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Babies and Birthmoms and Bellies, Oh My!

When my two children began to ask questions—lots of questions—we found answers in homemade adoption storybooks.By Elizabeth Di Grazia



When the questions finally came, I didn't find them as hard as I'd imagined. And when I relayed the conversations to my partner, Jody, she was sad about missing out on the moments I shared with our children during the day, while she was at work.

I credit my niece, Tina, for my five-year-old children's sudden interest in whose belly they came out of. Tina, her husband, and their son, Jack, join us for a weekly playdate. For months, Crystel and Antonio had been watching Tina's belly expand. The week before she was due, she explained to the children that a baby was growing inside of her.

The questions began the next day, after lunch.

Curiosity awakens

"Whose belly did I come out of?" Crystel asked. "Yours or Mama Jody's?" We were sitting at the kitchen table, the remains of our meal scattered about.

"You came out of your birthmom's belly," I said.
 
Her brother, Antonio, sat on the edge of his seat, listening quietly. He looked as if he didn’t know whether he should stay or go.

"No," Crystel insisted, with irritation. "Did I come from your belly or Mama Jody's belly?"

"You came from your birthmother's belly," I repeated. I raised one finger. "This is Mama Jody." I raised another finger. "This is me, Mama Beth." Then I raised a third. "This is your birthmother. You came out of her belly."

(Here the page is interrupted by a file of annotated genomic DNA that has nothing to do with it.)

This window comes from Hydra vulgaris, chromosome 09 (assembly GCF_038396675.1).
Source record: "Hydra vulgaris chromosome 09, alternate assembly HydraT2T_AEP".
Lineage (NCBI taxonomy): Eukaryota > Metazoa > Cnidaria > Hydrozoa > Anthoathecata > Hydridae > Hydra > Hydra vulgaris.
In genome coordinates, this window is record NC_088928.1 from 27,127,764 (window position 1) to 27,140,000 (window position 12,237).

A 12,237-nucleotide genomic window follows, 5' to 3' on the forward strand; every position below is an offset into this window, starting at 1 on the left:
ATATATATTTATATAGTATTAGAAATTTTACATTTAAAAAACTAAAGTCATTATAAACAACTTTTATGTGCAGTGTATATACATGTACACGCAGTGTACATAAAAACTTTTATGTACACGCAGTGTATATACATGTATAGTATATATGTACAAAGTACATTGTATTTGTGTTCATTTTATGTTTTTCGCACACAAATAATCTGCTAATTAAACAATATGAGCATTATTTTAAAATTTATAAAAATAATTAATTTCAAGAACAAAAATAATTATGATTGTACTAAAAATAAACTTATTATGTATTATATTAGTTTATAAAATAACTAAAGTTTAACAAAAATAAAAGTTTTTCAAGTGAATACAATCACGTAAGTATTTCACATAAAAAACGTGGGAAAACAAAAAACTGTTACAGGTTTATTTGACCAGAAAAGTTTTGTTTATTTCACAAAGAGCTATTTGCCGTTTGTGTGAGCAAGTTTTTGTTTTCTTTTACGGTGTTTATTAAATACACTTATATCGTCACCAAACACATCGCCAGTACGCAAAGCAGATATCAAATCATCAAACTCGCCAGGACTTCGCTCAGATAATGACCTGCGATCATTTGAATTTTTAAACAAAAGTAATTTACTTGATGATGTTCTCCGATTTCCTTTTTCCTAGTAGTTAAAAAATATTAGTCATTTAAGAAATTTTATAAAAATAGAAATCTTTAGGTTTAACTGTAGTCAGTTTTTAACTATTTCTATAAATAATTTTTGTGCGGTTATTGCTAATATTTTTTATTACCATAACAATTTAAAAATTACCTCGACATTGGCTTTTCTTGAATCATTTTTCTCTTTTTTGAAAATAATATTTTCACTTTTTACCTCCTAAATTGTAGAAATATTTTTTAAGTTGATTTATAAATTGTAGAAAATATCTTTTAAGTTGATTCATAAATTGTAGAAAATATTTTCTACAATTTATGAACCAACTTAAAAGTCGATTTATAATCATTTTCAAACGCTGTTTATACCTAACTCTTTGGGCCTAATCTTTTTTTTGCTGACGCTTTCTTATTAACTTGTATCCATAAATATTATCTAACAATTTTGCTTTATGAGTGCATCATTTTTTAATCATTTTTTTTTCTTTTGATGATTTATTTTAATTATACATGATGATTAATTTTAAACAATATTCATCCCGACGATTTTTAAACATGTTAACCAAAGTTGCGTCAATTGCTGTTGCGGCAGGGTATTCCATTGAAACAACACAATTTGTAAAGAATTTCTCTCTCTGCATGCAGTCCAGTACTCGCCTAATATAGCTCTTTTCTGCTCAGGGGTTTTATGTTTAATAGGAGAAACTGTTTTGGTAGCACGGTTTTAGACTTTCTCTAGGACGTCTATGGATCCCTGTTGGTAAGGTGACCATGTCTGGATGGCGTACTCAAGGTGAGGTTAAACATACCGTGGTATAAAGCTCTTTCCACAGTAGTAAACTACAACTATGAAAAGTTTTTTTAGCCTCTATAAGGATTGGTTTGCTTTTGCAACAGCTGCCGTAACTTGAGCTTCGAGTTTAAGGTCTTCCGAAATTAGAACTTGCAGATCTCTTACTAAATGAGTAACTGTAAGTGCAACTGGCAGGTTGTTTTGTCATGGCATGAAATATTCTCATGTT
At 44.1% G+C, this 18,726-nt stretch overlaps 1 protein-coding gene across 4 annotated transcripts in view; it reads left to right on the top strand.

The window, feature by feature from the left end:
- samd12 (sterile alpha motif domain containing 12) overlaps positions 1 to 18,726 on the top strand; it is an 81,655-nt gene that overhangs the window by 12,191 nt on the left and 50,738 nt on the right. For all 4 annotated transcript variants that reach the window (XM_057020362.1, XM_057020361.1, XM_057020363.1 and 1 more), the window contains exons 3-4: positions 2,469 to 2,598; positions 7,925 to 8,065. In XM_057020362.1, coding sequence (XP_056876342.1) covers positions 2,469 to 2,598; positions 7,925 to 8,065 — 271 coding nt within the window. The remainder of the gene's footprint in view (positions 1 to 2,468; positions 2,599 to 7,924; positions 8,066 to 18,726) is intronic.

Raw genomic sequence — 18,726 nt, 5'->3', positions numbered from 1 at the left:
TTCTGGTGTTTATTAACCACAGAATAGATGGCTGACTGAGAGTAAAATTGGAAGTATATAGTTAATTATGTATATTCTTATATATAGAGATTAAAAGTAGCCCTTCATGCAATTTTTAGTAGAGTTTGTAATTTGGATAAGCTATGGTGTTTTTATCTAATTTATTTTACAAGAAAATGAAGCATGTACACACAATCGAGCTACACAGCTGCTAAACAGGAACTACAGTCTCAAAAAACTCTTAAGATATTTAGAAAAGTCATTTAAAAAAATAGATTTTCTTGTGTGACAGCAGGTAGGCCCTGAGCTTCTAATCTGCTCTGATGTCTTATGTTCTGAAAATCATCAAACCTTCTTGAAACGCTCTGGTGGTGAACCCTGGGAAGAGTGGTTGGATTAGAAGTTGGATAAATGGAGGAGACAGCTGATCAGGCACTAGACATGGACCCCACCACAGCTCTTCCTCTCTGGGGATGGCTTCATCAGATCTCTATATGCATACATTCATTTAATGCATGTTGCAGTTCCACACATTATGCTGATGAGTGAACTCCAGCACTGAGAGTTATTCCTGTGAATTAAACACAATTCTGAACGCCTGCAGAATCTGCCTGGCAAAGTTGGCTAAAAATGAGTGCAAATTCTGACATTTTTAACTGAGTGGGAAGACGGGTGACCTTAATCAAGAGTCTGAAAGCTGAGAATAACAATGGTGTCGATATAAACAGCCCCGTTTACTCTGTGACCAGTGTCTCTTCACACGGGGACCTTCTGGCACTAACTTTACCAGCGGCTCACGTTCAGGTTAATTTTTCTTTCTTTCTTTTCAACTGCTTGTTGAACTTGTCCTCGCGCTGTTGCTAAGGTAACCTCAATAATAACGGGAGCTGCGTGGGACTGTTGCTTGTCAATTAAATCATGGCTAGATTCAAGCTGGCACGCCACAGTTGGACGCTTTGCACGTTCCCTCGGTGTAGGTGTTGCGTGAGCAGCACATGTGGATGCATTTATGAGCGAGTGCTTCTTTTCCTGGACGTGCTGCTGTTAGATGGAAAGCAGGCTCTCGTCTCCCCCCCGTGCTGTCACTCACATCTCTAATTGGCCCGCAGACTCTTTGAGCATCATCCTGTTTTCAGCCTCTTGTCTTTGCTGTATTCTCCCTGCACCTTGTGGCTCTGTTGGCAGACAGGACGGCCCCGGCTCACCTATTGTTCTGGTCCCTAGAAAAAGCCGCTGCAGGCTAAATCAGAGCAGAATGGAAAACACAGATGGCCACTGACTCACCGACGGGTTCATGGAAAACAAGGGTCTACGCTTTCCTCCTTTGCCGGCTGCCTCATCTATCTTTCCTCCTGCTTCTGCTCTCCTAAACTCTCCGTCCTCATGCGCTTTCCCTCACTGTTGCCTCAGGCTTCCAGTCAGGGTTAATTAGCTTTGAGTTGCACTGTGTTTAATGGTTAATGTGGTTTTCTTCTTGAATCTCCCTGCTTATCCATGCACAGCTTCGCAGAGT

Crystel paused. Then she looked hopeful. "Did Antonio and I come from the same belly?"

I raised a fourth finger. "Antonio came from his birthmom's belly. He was born in the same country you were."

Even I knew this was too much information to process all at once. And I was going to run out of fingers. "Mama Beth, Mama Jody, your birthmom, Antonio's birthmom."

"No. You make me so mad." Crystel flopped in her seat. "I'm frustrated."

Antonio ran into his bedroom and shut the door.

Quiet moments

After lunch, I went to check on Antonio.

"I'm so happy you're my boy, Antonio," I said.

"No," he said. "I didn't come from your belly." He heaved great sobs and leaned against me.

"All of your moms love you—me, Mama Jody, and your birthmom, too."

"I miss her," he wailed.

I told Antonio about the first time I laid eyes on him, as I had many times before. "You had the widest smile I had ever seen," I said.

On the best of days, Antonio doesn't like it when we talk about his adoption. But that day he bawled, "You didn't know me when I was a baby."

"That's true. Not when you were a little little baby. But I have pictures of you right after you came out of your birthmom's belly. And the moment I saw them, I felt as if I had known you all my life."


At the library, we stuffed our backpacks with adoption picture books. They soon became requested reading at bedtime.

I squeezed him tight. "You're my favorite boy in the whole world."

Instead of crying at nap time, Crystel screamed when I wouldn't let her fill up her humidifier.

"No, Crystel, it's already full. You can add more water tonight."

"I want to do it now!"

But we both knew that it wasn't about that. She wished she'd come out of my belly or Mama Jody's or, at the very least, out of the same belly as Antonio.

Off to the library

The day after our lunchtime conversation about birthmoms, Antonio, Crystel, and I went to the library. From watching me, the children had learned that this is the place where answers are found. We stuffed our backpacks with adoption storybooks, and these books became requested reading at bedtime.